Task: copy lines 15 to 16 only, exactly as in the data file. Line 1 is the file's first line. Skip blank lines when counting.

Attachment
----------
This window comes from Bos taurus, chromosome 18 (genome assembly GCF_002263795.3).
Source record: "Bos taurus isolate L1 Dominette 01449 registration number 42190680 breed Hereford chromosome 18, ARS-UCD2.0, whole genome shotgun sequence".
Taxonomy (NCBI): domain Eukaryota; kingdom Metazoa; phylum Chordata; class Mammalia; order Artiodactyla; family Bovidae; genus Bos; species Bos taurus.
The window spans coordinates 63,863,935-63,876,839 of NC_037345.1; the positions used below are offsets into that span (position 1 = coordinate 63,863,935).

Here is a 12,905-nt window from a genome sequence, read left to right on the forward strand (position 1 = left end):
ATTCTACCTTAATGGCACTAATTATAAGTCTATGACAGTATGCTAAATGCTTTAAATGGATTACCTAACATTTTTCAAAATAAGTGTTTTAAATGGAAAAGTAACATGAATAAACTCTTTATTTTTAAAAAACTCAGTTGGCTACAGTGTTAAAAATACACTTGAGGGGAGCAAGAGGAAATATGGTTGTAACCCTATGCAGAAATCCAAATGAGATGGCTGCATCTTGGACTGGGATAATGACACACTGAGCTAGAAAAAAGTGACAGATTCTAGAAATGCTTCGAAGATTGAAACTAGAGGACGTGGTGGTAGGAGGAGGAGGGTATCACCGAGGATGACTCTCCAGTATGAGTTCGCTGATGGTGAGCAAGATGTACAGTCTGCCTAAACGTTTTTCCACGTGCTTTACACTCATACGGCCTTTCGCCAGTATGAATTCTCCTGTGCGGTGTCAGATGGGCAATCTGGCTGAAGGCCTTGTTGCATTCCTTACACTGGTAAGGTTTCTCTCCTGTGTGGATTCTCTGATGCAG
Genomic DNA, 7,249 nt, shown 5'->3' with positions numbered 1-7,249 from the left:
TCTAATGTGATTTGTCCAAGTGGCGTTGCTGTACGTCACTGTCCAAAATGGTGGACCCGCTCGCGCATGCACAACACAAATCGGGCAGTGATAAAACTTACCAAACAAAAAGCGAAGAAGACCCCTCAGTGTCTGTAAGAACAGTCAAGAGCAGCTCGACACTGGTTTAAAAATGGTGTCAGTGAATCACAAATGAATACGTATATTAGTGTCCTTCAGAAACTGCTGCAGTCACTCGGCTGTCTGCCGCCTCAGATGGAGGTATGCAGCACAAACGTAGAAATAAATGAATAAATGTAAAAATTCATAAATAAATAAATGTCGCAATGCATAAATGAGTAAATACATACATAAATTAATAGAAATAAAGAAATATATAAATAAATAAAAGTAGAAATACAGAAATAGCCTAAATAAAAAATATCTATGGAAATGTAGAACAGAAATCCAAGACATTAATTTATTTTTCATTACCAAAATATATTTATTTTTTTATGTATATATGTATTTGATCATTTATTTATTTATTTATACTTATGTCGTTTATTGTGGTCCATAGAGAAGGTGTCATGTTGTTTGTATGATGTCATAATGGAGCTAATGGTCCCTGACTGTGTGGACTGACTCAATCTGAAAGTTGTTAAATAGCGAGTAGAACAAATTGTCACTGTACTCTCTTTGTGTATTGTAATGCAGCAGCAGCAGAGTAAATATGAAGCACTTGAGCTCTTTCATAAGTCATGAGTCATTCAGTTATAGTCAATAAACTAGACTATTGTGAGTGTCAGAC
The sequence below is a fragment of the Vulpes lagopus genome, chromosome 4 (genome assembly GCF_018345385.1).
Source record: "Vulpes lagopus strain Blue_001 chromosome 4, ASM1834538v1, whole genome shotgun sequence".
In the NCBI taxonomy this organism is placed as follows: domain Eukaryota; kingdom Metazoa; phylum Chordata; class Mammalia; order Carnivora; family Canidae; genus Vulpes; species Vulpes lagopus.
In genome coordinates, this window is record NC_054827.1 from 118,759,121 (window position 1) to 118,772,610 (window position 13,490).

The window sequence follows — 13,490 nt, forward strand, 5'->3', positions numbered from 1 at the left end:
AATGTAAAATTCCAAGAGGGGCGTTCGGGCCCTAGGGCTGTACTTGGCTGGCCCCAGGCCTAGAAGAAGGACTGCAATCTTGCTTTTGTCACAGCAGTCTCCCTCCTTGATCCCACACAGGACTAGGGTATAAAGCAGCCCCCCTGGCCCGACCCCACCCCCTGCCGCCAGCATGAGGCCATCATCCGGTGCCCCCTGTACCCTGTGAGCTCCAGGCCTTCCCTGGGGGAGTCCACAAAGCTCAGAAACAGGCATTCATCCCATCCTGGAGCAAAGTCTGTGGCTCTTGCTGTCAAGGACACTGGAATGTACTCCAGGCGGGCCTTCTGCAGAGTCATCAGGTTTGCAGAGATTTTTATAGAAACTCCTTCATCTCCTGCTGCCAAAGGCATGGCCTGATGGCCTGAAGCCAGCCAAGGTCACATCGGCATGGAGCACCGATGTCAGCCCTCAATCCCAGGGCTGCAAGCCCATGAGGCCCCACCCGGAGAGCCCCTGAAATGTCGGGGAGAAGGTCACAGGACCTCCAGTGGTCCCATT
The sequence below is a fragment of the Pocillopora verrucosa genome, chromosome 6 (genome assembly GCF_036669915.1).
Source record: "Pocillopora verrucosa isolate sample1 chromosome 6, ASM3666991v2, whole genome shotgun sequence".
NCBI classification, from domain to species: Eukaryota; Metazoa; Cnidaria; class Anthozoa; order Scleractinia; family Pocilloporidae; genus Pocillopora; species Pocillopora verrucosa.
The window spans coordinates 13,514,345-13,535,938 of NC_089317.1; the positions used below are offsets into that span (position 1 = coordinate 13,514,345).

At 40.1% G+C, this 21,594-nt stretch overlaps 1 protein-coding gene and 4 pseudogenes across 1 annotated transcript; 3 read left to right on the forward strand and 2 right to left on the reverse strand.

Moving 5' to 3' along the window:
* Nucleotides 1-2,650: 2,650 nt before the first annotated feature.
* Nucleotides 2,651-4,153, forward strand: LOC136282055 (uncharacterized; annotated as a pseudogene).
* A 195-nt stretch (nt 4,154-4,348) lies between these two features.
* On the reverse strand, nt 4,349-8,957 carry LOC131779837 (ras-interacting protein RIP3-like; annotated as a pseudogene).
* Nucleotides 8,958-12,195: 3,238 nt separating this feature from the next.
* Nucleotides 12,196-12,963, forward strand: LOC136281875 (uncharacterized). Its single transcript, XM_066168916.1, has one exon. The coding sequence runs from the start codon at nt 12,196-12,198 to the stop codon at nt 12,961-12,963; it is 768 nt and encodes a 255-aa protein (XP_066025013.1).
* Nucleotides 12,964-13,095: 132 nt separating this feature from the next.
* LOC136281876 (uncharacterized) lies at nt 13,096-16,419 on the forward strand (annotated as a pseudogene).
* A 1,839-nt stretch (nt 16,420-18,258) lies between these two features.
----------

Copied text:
The sequence below is a fragment of the Pocillopora verrucosa genome, chromosome 6 (genome assembly GCF_036669915.1).
Source record: "Pocillopora verrucosa isolate sample1 chromosome 6, ASM3666991v2, whole genome shotgun sequence".